We previously reported that chronic venous insufficiency treatment of Medicare-eligible patients achieved outcomes similar to those for non-Medicare-eligible patients. The goal of the present investigation was to assess the long-term treatment outcomes and the effect of race in a larger patient cohort.


From January 2015 to December 2019, we retrospectively reviewed the data from 131,268 patients who had presented for a lower extremity venous evaluation. We divided the patients into two groups by age: group A was aged ≥65 years and group B, <65 years. The treatments analyzed in each group were axial thermal ablation (TA), axial Varithena ablation (VA), TA plus phlebectomy, VA plus phlebectomy, and TA or VA with phlebectomy and ultrasound-guided foam sclerotherapy (UGFS). The treatment outcomes were assessed using the revised venous clinical severity score (rVCSS) and Chronic Venous Insufficiency Quality of Life 20-item questionnaire (CIVIQ-20) scores at the initial consultation and 1, 6, and 12 months after completion of the treatment plan.


Of the 131,268 patients, 40,020 were in group A and 91,248 in group B, with an average age of 74.4 ± 6.6 and 49.9 ± 10.6 years, respectively. Of the 40,020 patients in group A, 15,697 (n = 25,234 limbs) had undergone TA and 1910 (n = 3222 limbs) had undergone VA. Of the 91,248 patients in group B, 35,220 (n = 53,717 limbs) had undergone TA and 2178 (n = 3672 limbs) had undergone VA. For the TA subgroups, all rVCSSs had significantly improved after treatment at each evaluation point (P ≤ .001). For the TA and VA plus phlebectomy with or without UGFS subgroup, the older patients (group A) required 6 months to develop the same degree of improvement as the younger patients (group B) at 1 month. When subdivided by race, all initial and 6-month rVCSSs and CIVIQ-20 scores within a race had improved and were better in group B, except for Asian and Hispanic patients (P ≤ .001). After TA or VA plus phlebectomy, with or without UGFS, the CIVIQ-20 outcomes had improved by 1 month in both groups, although the rVCSS lagged by 6 months in group A. No differences in the rVCSSs or CIVIQ-20 scores were observed between the groups treated with TA or VA.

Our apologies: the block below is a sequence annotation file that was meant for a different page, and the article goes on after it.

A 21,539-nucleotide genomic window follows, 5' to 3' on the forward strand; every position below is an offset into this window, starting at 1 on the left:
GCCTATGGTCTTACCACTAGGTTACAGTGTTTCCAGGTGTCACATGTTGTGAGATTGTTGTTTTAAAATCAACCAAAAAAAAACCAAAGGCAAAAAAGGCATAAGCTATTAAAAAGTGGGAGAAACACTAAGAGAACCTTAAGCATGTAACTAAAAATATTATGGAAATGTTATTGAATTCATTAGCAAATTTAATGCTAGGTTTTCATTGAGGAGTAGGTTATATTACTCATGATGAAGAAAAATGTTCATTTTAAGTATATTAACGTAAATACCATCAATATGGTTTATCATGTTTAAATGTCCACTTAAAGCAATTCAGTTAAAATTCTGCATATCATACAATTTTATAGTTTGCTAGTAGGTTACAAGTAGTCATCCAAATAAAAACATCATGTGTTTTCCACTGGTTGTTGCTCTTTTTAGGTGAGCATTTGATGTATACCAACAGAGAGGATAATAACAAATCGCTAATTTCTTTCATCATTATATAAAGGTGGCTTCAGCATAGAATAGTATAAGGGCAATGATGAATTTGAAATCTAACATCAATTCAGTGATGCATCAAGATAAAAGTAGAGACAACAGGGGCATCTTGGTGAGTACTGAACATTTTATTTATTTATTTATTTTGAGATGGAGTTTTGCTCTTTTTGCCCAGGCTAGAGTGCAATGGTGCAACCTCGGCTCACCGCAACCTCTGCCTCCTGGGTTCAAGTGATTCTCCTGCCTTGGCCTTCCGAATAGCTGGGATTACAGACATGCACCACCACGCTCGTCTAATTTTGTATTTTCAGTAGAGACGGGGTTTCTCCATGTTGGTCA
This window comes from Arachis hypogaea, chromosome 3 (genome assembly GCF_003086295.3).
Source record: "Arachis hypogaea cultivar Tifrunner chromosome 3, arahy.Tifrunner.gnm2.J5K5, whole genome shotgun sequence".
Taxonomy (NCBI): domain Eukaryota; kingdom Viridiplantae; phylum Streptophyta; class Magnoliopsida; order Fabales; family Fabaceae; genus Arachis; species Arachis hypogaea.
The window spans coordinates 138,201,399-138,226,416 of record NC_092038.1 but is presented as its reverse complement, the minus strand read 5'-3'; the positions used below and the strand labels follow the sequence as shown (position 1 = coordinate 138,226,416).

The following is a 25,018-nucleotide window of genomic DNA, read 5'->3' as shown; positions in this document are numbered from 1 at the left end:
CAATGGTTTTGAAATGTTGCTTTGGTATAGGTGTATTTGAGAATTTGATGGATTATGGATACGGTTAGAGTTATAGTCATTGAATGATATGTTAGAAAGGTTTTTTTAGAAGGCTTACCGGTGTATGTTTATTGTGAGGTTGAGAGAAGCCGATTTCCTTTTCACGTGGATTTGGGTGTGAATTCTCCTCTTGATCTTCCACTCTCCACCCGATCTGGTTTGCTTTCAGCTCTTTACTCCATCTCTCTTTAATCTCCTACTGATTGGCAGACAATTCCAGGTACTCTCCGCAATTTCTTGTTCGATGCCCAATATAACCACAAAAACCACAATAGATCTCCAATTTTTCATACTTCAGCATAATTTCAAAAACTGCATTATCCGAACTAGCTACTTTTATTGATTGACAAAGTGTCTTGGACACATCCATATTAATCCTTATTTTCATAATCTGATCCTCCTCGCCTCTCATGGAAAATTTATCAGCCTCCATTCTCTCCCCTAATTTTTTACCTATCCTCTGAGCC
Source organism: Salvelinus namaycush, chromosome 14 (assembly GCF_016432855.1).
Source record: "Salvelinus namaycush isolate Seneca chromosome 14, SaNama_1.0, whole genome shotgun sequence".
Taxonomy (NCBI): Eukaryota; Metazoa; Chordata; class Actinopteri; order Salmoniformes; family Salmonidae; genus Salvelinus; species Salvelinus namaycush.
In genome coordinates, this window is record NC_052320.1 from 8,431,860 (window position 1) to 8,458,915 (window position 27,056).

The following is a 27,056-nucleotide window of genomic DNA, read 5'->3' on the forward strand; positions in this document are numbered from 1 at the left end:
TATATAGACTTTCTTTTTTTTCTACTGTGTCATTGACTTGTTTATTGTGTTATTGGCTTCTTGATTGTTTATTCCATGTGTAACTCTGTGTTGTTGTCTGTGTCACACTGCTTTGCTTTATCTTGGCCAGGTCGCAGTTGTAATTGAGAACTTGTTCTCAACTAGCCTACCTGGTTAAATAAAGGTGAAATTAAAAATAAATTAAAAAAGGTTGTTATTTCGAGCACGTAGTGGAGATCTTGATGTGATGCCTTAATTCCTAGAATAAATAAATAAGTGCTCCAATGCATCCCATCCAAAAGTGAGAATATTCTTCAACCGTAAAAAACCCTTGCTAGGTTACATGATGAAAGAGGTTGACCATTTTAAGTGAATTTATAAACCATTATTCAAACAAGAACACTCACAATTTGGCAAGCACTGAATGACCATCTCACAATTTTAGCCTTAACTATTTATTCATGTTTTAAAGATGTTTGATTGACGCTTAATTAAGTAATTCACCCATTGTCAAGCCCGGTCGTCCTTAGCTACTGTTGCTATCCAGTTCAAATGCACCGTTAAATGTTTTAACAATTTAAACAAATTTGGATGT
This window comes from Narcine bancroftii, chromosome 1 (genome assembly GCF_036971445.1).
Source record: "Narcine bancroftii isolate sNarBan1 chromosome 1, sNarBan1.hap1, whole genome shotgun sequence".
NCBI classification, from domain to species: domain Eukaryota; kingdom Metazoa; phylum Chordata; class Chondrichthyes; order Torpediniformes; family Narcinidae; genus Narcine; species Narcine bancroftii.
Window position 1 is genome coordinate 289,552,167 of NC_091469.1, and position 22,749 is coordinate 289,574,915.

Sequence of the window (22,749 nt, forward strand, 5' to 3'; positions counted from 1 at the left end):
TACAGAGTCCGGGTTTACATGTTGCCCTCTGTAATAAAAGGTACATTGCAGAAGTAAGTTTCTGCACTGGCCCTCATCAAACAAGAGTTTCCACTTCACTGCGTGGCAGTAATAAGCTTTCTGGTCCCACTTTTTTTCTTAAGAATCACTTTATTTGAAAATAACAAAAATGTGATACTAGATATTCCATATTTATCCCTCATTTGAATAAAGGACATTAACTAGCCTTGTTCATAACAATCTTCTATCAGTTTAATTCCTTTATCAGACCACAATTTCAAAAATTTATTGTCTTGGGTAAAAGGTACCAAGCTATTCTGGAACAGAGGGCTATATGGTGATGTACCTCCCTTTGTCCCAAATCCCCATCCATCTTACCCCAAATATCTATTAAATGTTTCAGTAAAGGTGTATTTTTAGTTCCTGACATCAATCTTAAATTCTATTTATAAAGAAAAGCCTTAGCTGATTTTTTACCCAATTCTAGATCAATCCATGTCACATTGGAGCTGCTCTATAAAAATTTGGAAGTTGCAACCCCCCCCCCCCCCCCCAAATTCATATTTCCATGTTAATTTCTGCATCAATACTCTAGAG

Medicare-eligible beneficiaries demonstrated improved outcomes similar to those of non-Medicare-eligible beneficiaries after ablation. When TA or VA plus phlebectomy with or without UGFS were examined, group A required 6 months to demonstrate rVCSSs equivalent to those of group B at 1 month. The CIVIQ-20 scores had improved by 1 month in both groups, regardless of the treatment modality. The difference in rVCSSs appeared to be driven by African American and white patients because Hispanic and Asian patients demonstrated equivalent results regardless of age. Patients treated with TA or VA demonstrated equivalent results.